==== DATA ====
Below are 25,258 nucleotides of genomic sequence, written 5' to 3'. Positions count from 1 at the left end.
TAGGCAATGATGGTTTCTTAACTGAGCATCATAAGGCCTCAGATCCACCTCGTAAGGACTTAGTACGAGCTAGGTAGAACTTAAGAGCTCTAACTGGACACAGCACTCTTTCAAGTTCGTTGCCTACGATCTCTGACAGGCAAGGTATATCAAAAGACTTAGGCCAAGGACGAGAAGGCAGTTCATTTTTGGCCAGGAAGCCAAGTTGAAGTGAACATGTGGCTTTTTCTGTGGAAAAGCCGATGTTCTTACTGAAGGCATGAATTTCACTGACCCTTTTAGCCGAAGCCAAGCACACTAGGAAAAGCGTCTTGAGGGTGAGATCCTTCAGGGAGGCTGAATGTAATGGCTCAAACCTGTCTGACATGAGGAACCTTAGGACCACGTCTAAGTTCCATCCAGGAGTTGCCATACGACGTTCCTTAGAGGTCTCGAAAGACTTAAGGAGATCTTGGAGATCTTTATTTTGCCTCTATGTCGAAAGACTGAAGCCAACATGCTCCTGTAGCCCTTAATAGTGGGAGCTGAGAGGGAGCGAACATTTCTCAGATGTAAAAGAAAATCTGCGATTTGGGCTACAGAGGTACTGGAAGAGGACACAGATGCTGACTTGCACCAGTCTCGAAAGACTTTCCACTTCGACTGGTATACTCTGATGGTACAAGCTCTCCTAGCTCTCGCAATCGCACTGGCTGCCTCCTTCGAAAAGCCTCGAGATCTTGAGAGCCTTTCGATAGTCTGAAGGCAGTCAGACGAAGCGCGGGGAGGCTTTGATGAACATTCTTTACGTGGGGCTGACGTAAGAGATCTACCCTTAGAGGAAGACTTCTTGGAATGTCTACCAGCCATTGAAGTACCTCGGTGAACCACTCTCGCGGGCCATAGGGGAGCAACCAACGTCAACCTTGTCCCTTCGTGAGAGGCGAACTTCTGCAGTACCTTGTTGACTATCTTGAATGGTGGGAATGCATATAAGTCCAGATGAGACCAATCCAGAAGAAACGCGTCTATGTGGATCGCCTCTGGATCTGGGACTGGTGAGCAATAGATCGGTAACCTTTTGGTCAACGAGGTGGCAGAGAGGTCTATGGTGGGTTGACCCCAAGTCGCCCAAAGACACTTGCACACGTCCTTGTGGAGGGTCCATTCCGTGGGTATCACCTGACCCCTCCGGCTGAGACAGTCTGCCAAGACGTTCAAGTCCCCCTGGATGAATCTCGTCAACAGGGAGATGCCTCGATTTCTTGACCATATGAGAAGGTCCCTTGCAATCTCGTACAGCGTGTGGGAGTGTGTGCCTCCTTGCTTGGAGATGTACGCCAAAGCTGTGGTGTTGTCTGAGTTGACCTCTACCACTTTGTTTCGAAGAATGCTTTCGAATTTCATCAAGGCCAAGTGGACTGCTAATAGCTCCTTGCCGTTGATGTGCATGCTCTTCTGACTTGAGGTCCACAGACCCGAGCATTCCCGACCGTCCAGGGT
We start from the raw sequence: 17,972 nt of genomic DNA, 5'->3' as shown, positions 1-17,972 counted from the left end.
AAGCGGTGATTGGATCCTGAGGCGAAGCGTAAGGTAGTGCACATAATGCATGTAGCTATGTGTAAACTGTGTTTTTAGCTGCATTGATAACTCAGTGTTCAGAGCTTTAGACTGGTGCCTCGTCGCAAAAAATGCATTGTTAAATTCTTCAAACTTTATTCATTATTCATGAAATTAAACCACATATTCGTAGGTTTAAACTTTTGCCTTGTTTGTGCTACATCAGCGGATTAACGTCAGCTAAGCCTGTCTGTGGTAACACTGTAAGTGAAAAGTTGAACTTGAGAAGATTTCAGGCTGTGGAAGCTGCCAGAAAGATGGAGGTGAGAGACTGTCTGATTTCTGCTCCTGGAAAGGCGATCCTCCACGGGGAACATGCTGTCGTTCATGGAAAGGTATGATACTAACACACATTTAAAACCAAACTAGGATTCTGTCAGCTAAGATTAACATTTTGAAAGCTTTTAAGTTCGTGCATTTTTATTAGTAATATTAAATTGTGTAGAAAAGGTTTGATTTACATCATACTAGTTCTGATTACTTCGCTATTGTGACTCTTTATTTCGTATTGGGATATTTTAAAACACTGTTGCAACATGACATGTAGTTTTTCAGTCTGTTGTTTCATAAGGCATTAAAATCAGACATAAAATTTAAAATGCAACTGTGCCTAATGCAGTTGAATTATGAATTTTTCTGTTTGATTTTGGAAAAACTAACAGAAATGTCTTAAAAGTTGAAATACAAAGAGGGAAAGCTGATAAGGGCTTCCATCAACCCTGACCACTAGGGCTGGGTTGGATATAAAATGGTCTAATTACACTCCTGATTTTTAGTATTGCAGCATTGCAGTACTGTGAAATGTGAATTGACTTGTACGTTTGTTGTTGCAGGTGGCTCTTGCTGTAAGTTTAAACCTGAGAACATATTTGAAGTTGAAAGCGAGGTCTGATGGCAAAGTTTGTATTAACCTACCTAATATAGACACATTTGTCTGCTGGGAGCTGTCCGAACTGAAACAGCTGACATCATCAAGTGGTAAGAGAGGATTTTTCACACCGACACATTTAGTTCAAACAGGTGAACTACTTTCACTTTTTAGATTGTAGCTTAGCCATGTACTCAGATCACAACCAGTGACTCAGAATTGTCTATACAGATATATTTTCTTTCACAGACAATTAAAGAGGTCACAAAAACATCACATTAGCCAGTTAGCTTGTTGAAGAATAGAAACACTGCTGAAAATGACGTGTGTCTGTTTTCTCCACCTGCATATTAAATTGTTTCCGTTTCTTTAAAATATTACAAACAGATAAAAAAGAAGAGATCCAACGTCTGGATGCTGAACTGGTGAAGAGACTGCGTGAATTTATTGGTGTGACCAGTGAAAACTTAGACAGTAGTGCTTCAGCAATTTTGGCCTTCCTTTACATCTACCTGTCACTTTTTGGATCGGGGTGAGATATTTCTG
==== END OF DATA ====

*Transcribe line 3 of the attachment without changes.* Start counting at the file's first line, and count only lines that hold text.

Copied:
We start from the raw sequence: 17,972 nt of genomic DNA, 5'->3' as shown, positions 1-17,972 counted from the left end.